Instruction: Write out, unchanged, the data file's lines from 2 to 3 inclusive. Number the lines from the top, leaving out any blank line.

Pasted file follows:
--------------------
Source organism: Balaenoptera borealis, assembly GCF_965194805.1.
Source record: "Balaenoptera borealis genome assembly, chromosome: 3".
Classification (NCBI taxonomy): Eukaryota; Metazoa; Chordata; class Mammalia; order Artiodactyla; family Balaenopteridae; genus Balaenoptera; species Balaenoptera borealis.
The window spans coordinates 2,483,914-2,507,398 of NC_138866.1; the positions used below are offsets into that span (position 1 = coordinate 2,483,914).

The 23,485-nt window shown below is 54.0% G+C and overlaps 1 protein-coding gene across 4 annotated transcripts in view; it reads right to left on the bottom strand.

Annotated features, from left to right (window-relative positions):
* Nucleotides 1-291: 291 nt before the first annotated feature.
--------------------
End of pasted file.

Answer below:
Source record: "Balaenoptera borealis genome assembly, chromosome: 3".
Classification (NCBI taxonomy): Eukaryota; Metazoa; Chordata; class Mammalia; order Artiodactyla; family Balaenopteridae; genus Balaenoptera; species Balaenoptera borealis.